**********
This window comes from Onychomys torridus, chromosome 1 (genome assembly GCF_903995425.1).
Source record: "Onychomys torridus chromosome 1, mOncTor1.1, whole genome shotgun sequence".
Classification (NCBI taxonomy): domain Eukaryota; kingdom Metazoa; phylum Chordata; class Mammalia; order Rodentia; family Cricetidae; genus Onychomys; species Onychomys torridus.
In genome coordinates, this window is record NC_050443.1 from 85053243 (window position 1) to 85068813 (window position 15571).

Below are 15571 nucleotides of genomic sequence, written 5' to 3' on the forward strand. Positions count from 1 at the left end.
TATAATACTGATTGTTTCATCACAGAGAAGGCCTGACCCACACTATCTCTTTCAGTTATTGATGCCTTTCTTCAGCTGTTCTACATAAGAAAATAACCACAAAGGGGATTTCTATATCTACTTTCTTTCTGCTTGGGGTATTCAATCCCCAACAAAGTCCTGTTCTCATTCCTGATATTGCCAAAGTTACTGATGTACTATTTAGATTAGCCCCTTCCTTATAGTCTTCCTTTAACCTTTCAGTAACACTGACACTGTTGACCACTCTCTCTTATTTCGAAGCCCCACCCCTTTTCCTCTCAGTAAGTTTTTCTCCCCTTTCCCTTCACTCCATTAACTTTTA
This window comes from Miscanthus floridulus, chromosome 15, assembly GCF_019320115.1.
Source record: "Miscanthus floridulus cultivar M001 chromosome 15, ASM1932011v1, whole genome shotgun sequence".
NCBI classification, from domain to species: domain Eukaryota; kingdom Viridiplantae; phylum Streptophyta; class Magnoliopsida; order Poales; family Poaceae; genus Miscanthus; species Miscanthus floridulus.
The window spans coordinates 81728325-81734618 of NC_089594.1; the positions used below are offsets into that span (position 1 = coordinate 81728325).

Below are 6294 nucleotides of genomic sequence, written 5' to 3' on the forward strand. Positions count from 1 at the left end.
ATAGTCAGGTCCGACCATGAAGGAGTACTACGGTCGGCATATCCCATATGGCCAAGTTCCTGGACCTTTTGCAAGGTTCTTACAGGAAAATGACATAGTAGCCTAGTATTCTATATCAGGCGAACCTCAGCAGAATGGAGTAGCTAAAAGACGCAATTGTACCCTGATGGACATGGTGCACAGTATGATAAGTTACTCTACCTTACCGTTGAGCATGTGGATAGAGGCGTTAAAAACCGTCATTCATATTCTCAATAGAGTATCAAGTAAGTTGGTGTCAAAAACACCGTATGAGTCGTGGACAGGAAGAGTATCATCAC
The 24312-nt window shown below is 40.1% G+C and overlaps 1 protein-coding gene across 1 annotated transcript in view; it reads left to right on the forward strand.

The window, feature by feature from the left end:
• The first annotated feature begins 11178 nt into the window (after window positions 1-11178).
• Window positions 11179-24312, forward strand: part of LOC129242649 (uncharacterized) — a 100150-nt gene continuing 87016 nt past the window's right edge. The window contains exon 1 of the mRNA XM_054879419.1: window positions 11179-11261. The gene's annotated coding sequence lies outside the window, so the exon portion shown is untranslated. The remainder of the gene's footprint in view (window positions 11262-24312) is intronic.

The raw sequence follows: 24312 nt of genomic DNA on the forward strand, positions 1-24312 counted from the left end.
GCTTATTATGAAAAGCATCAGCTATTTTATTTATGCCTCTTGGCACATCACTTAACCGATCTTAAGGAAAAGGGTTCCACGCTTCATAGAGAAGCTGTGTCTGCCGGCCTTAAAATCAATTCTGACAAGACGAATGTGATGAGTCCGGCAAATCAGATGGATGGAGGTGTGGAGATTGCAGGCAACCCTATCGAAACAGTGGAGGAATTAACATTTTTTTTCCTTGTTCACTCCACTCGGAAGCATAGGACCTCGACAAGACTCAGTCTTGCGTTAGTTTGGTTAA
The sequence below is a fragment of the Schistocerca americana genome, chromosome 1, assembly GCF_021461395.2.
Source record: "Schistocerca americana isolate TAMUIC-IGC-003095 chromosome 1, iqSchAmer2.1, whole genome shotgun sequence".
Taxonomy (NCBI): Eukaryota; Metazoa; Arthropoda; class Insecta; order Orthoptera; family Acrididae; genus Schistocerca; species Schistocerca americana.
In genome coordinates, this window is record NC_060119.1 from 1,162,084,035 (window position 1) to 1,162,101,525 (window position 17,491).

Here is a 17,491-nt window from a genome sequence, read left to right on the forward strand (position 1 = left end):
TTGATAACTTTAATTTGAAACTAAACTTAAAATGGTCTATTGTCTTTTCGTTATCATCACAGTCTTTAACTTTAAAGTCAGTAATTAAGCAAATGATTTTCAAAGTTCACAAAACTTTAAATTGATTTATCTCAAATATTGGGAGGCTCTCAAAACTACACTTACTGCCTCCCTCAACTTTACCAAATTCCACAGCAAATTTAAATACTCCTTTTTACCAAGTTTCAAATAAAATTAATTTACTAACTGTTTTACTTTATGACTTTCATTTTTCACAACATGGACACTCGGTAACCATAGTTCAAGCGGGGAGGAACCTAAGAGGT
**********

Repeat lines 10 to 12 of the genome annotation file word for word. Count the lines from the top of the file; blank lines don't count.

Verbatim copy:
The window spans coordinates 81728325-81734618 of NC_089594.1; the positions used below are offsets into that span (position 1 = coordinate 81728325).

Below are 6294 nucleotides of genomic sequence, written 5' to 3' on the forward strand. Positions count from 1 at the left end.
ATAGTCAGGTCCGACCATGAAGGAGTACTACGGTCGGCATATCCCATATGGCCAAGTTCCTGGACCTTTTGCAAGGTTCTTACAGGAAAATGACATAGTAGCCTAGTATTCTATATCAGGCGAACCTCAGCAGAATGGAGTAGCTAAAAGACGCAATTGTACCCTGATGGACATGGTGCACAGTATGATAAGTTACTCTACCTTACCGTTGAGCATGTGGATAGAGGCGTTAAAAACCGTCATTCATATTCTCAATAGAGTATCAAGTAAGTTGGTGTCAAAAACACCGTATGAGTCGTGGACAGGAAGAGTATCATCAC